Monday, July 28, 2014

Union Mine appeals to undecided at back-to-school night


UNION MINE High School senior Sean Tow talks about life at the rural school with Lucy Carluccio and her mom Elizabeth at a recent presentation for prospective transfers from Oak Ridge or Ponderosa. The Carluccios live in the Oak Ridge boundaries but Lucy has decided to attend Union Mine. Photo by Mike Roberts

From page A3 | February 04, 2013 |

Union Mine High School Principal Tony Deville invited west El Dorado County families to the annual back-to-school night on Jan. 24, playing master of ceremonies for a special presentation beforehand that extolled the virtues of the district’s newest and smallest school to incoming freshmen and their parents and hoping to convince them to take advantage of recently softened district transfer policies and attend the underpopulated school.

Deville let his staff and students do most of the talking, interjecting salient commentary throughout a fact-filled presentation.

Assistant Principal Chuck Palmer and Counselor Mike Ziegler explained the school’s 4×4 block schedule, which puts students in four semester-long 90-minute classes daily, resulting in eight courses per year, as opposed to a conventional schedule, which typically has six year-long shorter classes that meet on alternate days.

The 4×4 schedule allows students to get more classes in any given year, thus allowing greater variety of coursework, the ability to take classes over again, add extra courses in an area of interest or even graduate early.

Palmer allayed concerns over the length of the 90-minute classes, explaining that the faculty rarely lectures for 90 minutes straight, and that class time is often dedicated to homework or related activities. Since each student is only taking four classes, students with a 4×4 schedule typically have less homework, he said.

A survey of Union Mine seniors found that 98 percent liked the 4×4 block schedule.

Senior Sean Tow, a Union Mine safe school ambassador who also plays varsity football and basketball, chatted comfortably with fellow ambassadors Tanya Gallagher and Conner Reed, each of which spent a few minutes describing life at Union Mine.

Tow told the parents and wide-eyed eighth graders, “I walk around this campus and feel like I know everyone.”

It was no stretch to imagine the muscle-bound Tow catching a bully in the act and delivering a two fisted response. The future Oregon State running back quashed the notion, however, saying, “I can’t remember the last time there was a fight here.”

Lucy Carluccio, 14, was there with her mother Elizabeth. They live within the Oak Ridge boundaries. Lucy currently attends a Montessori school, and thought a smaller school might be a better fit.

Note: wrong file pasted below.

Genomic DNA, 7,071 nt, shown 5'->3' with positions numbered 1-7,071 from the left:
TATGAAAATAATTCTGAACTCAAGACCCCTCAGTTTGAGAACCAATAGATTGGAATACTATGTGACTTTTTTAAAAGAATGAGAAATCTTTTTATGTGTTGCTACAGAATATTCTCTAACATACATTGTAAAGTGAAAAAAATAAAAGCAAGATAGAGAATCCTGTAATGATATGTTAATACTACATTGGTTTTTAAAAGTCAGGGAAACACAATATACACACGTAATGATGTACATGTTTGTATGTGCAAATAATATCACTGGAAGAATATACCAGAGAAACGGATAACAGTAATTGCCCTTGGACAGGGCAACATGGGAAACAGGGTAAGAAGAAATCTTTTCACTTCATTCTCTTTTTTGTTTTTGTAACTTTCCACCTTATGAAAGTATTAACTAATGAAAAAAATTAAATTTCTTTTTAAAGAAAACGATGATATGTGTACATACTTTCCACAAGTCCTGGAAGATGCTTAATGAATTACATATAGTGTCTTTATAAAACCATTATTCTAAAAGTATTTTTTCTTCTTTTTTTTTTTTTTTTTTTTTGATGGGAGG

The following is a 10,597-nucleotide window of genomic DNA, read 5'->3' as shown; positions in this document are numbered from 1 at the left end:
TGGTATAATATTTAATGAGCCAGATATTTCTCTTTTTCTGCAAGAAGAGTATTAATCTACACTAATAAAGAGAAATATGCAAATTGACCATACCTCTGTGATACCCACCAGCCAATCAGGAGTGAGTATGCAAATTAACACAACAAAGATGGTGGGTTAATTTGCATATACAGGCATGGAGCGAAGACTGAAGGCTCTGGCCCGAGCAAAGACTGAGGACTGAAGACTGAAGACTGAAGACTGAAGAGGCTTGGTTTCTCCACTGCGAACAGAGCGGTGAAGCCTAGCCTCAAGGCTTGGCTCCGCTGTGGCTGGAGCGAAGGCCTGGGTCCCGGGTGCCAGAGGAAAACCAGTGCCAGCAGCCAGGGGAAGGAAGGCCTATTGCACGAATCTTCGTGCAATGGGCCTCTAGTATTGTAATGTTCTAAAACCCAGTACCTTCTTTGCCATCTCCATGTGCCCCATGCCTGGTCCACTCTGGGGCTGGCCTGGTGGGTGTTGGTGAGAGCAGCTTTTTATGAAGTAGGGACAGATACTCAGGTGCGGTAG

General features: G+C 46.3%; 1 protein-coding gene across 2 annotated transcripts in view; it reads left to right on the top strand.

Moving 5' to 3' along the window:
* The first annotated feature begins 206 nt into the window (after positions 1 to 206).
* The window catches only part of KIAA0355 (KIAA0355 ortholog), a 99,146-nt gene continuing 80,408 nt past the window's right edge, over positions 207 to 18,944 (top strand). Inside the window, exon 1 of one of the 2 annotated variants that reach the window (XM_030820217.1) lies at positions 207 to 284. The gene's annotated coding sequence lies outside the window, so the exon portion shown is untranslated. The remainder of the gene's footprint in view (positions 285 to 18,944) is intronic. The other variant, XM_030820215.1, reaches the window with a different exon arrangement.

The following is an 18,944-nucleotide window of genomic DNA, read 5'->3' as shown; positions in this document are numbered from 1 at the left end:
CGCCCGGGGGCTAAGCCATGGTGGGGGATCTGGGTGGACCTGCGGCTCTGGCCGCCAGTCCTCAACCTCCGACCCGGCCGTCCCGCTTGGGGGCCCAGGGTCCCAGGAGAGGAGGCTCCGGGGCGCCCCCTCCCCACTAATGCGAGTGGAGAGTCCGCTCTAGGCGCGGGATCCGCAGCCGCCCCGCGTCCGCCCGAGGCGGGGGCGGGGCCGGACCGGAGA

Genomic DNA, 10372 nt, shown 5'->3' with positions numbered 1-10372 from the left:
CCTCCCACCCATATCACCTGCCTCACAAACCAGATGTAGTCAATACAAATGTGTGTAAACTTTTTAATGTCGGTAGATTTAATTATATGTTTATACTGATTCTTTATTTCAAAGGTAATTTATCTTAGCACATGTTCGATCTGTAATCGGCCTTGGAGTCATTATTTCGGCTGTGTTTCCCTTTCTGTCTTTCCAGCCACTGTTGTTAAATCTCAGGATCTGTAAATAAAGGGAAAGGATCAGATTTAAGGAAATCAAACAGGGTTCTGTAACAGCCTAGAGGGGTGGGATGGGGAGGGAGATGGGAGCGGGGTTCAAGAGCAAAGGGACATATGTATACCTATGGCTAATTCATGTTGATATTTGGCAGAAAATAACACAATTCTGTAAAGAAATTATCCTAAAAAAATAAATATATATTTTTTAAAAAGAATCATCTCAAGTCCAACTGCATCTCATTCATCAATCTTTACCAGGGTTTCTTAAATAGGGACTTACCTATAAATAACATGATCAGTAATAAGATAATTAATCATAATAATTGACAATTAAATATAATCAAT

A close friend attends Union Mine, but Lucy didn’t seem entirely sold on the notion until sitting down with Tow.

He touted the merits of the 4×4 block schedule and confirmed that as a senior he’s already completed his core requirements and is taking a light schedule in his last semester before heading to Oregon State on a football scholarship.

The following day Elizabeth Carluccio confirmed that her daughter would attend Union Mine. “She can’t wait to graduate … she’s never been so excited about attending a school.”

Cynnie and Skip Thomas live in the Ponderosa High School boundaries with their granddaughter Cassidy Steele, who attends El Dorado Adventist School. She said she wanted something a little bigger, but not as big as Ponderosa.

Cassidy is a volleyball player. Her face lit up when she learned that the UM girls volleyball team took state in 2011.

Other UM facts in the presentation:

• The counselor to student ratio is 340 to 1, compared to a 800 to 1 state average.

• More than 400 computers are spread out in four different labs.

• Overall API is 838, highest of any similar sized school in the four-county region.

• 43 percent of students go on to a four-year college.

• 45 percent of students attend community college.

• More than $70,000 in scholarships are awarded annually.

• 77 percent of AP students pass their AP examination.

Ziegler explained that career and course planning are done on a flexible web-based program that encourages parental involvement.

Each year the school hosts a Cash for College night, which identifies scholarship opportunities, and a career night where more than 100 representatives of various fields explain real world working environments.

Each of the presenters mentioned the benefits of attending a small school. “Fewer students means more opportunity,” said Deville, explaining that lower enrollment not only makes for a friendlier campus, but lowers barriers to participation in sports and extracurricular activities.

Drama teacher Pete Miller has been at Union Mine since it opened in 1999. He emphasized the strong drama, music and dance programs, crediting the block schedule for providing students the extra time to participate in the arts without impacting their critical college prep or career technical courses.

He touted UM as “the smallest school in the district with the largest band.”

Deville closed by telling the assembled parents and students that the district has no bad schools. “You really can’t go wrong. They’re all great schools and they all do great things.”

The next day he added by e-mail that his goals for the evening were modest, just 10 to 15 transfer students. “We wanted to create a clear picture of life at Union Mine and I think we accomplished that.”

The deadline for applying for a transfer to Union Mine or El Dorado High School was Jan. 31.





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